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Quest for Freedomfeaturing soprano saxophonist Dave Liebman, pianist Richie Beirach, and the arrangements of Jim McNeely, and performed with the Frankfurt Radio Big Bandcontains some of the most vivid music on record. Almost all of this has to do with three factors: Liebman and Beirach's ingenious compositions and stunning performances; McNeely's intuitive arrangements; and the sublime readings by the members of the entire ensemble. The album is as large as lifepensive and brooding, full of the depth and breadth of musical history and the sheer joy of making harmonious sound that reflects a similarly sheer joy of living. Moreover, whoever picked the charts that were scored and performedsomething that has not been indicatedhas a great propensity for understanding what moves the sound of life itself, as it canters and gallops into the future, encountering many calamities, enjoining new relationships, explaining the abstract, and emerging triumphantly from adversity.
All this from an album that lasts a mere seventy-five minutes and change. The beauty of the album is ensconced in the sweeping creativity of Beirach's pianism, which rushes like an enchanted brook jostling and swerving around the sharply angled geography of Liebman's high and mighty abstractions that shoot like quantum packets of energy from his straight horn. Both their phrases and lines are like nature's green whorls forever entwined around the music that shoots from the earth like great monolithic trunks of trees; music so natural and so earthy that life would seem desolate without its redeeming fire.
Beirach's playing is almost diametrically opposed to Liebman's. The former's sense of the heart of the melodic center pulsates and gives rise to majestic harmonies that spring eternal from the soul of the song. Each time Beirach plays, he seems to emerge organically from the song's center, like a breath of fire that becomes a mythic wind racing hot and searching as it revitalizes the melody and rhythm within. Liebman, on the other hand emerges from the melody to enunciate his solo like myriad harmonic tentacles filling spaces in the sonic landscape as if consuming them and leaving imaginary crystal necklaces in its wake. Liebman is also darting, and probes these spaces as if each were a cave never explored before. His abstract jabs and meandering flourishes always land on the soul of the song decorating it with magnificent new and elastic sounds.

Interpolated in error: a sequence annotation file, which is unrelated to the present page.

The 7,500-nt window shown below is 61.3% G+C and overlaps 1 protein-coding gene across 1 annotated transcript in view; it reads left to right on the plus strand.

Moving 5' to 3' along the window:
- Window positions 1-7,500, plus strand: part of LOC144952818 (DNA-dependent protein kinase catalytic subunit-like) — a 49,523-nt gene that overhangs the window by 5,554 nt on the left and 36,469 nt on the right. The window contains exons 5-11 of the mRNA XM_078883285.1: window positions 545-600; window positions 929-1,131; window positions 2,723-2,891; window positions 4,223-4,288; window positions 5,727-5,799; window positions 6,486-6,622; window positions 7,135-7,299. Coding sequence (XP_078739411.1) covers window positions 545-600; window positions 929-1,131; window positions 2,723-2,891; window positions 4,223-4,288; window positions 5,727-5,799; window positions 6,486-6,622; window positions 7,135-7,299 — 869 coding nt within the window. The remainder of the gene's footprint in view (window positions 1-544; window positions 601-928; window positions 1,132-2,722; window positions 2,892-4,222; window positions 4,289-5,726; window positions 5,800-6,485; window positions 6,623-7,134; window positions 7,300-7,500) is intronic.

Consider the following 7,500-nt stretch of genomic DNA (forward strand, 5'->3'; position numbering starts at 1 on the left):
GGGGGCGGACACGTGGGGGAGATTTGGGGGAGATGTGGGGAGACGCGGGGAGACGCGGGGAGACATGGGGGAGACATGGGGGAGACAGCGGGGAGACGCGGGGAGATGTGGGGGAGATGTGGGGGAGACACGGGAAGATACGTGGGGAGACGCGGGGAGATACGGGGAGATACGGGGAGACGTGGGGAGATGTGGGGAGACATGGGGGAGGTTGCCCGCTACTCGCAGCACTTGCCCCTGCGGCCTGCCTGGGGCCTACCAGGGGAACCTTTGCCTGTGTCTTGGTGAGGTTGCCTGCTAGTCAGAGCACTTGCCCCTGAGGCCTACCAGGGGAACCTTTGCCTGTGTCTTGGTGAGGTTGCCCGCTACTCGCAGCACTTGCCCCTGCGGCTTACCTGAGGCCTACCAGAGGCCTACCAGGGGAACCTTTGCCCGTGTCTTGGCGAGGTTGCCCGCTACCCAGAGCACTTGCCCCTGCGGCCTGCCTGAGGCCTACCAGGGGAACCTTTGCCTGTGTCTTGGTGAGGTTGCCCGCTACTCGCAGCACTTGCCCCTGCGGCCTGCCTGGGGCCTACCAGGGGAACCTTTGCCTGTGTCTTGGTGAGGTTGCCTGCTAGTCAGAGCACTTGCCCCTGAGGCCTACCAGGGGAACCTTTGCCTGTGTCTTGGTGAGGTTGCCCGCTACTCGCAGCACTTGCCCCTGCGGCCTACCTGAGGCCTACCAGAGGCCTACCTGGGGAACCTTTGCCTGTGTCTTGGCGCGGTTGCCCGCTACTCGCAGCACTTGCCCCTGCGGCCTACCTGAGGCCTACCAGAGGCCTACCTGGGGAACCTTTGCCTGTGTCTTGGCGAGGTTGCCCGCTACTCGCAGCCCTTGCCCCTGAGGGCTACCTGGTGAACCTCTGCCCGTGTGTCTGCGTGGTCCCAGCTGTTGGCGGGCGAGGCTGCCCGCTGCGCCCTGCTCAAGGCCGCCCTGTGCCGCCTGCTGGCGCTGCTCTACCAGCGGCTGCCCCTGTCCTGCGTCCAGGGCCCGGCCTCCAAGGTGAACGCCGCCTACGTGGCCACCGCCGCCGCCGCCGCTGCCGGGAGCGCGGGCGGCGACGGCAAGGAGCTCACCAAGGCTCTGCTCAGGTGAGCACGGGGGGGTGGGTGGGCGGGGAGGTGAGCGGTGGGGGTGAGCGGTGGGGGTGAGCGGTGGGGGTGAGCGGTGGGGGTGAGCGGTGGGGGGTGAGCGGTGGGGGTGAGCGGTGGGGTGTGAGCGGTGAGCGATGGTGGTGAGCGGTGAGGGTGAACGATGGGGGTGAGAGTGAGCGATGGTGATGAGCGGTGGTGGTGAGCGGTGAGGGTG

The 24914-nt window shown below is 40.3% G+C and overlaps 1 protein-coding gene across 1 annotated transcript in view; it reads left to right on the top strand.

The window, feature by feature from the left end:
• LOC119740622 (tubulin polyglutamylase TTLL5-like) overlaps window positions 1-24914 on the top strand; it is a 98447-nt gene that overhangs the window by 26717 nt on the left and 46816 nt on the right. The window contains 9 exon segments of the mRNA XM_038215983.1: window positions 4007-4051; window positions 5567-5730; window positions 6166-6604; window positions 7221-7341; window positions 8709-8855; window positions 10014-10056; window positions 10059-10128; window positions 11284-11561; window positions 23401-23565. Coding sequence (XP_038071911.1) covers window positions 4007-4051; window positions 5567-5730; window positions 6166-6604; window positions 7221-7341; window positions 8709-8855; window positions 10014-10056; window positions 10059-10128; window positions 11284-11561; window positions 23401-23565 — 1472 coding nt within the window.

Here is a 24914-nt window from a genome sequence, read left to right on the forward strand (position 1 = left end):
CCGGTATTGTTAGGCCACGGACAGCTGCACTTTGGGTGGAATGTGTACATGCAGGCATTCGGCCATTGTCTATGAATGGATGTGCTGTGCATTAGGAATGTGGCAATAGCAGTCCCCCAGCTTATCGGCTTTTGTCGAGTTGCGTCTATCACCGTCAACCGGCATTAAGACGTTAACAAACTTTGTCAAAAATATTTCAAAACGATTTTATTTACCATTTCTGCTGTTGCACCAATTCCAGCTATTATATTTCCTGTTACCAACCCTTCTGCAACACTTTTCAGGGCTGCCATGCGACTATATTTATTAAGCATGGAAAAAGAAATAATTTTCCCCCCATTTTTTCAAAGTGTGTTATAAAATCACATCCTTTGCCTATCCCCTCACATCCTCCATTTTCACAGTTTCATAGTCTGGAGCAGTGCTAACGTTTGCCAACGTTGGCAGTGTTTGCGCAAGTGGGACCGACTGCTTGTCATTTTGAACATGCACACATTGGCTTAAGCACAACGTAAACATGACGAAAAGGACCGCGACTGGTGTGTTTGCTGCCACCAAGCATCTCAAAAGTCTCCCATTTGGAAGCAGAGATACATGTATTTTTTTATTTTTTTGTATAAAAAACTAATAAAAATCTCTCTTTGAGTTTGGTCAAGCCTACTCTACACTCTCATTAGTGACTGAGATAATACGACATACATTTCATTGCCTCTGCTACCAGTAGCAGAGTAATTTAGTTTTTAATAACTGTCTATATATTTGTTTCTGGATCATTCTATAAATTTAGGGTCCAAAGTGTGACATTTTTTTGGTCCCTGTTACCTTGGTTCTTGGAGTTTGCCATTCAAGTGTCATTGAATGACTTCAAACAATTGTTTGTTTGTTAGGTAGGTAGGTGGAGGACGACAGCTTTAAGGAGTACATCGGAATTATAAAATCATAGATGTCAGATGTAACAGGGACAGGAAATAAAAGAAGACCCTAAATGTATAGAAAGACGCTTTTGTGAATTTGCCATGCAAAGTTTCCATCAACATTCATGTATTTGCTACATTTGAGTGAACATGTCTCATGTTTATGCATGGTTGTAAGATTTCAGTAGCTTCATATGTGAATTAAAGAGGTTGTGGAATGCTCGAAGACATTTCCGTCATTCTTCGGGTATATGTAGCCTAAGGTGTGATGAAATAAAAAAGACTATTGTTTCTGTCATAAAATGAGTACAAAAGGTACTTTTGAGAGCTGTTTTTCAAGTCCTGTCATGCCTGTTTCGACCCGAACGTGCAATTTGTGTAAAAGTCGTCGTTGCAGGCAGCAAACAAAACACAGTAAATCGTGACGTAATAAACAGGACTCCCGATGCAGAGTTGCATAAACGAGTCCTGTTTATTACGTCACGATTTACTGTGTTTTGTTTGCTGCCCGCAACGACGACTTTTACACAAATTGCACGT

"Pendulum" is a stupendous beginning to the set, played live and almost breathlessly and it also features a mighty tenor saxophone solo from Tony Lakatos. "Jung" is subtle and wildly imaginative. "Vendetta" is svelte and sharp, but it is the breathtaking beauty and tragic sounds of "WTC" that are the most startling on the album. Liebman's music here is tragic and brooding as it explores the metaphysics of death. The pathos of the song is staggering. The drama of this song as well as McNeely's "The Sky is the Limit" makes this one of the year's finest albums.
Track Listing: Pendulum; Jung; Vendetta; Port Ligat; Enfin; The Sky is the Limit.
Personnel: Richie Beirach: piano; Dave Liebman: soprano saxophone, wooden flute; Frankfurt Radio Big Band: Heinz-Dieter Sauerborn: alto saxophone; Oliver Leicht: alto saxophone; Tony Lakatos: tenor saxophone; Julian Arguelles: tenor saxophone; Rainer Heute: baritone saxophone; Buon Watson: trumpet; Thomas Vogel: trumpet; Martin Auer: trumpet; Axel Schlosser: trumpet; Günter Bollmann: trombone; Peter Feil: trombone; Christian Jaksjo: trombone; Manfred HonetSchläger: bass trombone; Peter Reiter: piano; Martin Scales: guitar; Thomas Heidepriem: bass; Paul Höchstädter: drums.
I love jazz because I enjoy the freedom.
I was first exposed to jazz when I was 17.
I met Cedar Walton at a concert in San Paulo.
The best show I ever attended was Helio Jambao trio.
The first jazz record I bought was Witchcraft by George Benson.
My advice to new listeners is listen to the old school first.